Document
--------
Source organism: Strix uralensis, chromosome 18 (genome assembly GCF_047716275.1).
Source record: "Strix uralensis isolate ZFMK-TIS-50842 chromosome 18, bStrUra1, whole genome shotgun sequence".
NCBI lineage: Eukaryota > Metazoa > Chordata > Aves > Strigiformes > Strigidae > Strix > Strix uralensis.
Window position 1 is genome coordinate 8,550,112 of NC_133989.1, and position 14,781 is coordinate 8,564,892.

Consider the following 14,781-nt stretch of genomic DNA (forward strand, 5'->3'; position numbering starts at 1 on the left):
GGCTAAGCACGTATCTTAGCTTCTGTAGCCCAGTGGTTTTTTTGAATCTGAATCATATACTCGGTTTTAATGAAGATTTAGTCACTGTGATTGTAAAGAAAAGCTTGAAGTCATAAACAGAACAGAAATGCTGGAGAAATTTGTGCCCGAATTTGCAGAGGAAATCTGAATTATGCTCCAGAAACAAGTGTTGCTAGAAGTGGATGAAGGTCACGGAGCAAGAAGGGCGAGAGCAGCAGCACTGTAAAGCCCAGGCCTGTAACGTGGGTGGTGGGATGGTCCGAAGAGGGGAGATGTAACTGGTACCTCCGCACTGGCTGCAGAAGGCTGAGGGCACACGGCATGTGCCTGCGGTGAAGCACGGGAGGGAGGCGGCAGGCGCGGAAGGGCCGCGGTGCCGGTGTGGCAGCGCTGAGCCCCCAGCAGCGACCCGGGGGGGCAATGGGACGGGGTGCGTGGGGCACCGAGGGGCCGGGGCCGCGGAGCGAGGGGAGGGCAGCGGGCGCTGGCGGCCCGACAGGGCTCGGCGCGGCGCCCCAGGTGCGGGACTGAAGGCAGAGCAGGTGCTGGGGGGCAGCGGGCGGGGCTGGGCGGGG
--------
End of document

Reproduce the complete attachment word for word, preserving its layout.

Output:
Source organism: Strix uralensis, chromosome 18 (genome assembly GCF_047716275.1).
Source record: "Strix uralensis isolate ZFMK-TIS-50842 chromosome 18, bStrUra1, whole genome shotgun sequence".
NCBI lineage: Eukaryota > Metazoa > Chordata > Aves > Strigiformes > Strigidae > Strix > Strix uralensis.
Window position 1 is genome coordinate 8,550,112 of NC_133989.1, and position 14,781 is coordinate 8,564,892.

Consider the following 14,781-nt stretch of genomic DNA (forward strand, 5'->3'; position numbering starts at 1 on the left):
GGCTAAGCACGTATCTTAGCTTCTGTAGCCCAGTGGTTTTTTTGAATCTGAATCATATACTCGGTTTTAATGAAGATTTAGTCACTGTGATTGTAAAGAAAAGCTTGAAGTCATAAACAGAACAGAAATGCTGGAGAAATTTGTGCCCGAATTTGCAGAGGAAATCTGAATTATGCTCCAGAAACAAGTGTTGCTAGAAGTGGATGAAGGTCACGGAGCAAGAAGGGCGAGAGCAGCAGCACTGTAAAGCCCAGGCCTGTAACGTGGGTGGTGGGATGGTCCGAAGAGGGGAGATGTAACTGGTACCTCCGCACTGGCTGCAGAAGGCTGAGGGCACACGGCATGTGCCTGCGGTGAAGCACGGGAGGGAGGCGGCAGGCGCGGAAGGGCCGCGGTGCCGGTGTGGCAGCGCTGAGCCCCCAGCAGCGACCCGGGGGGGCAATGGGACGGGGTGCGTGGGGCACCGAGGGGCCGGGGCCGCGGAGCGAGGGGAGGGCAGCGGGCGCTGGCGGCCCGACAGGGCTCGGCGCGGCGCCCCAGGTGCGGGACTGAAGGCAGAGCAGGTGCTGGGGGGCAGCGGGCGGGGCTGGGCGGGG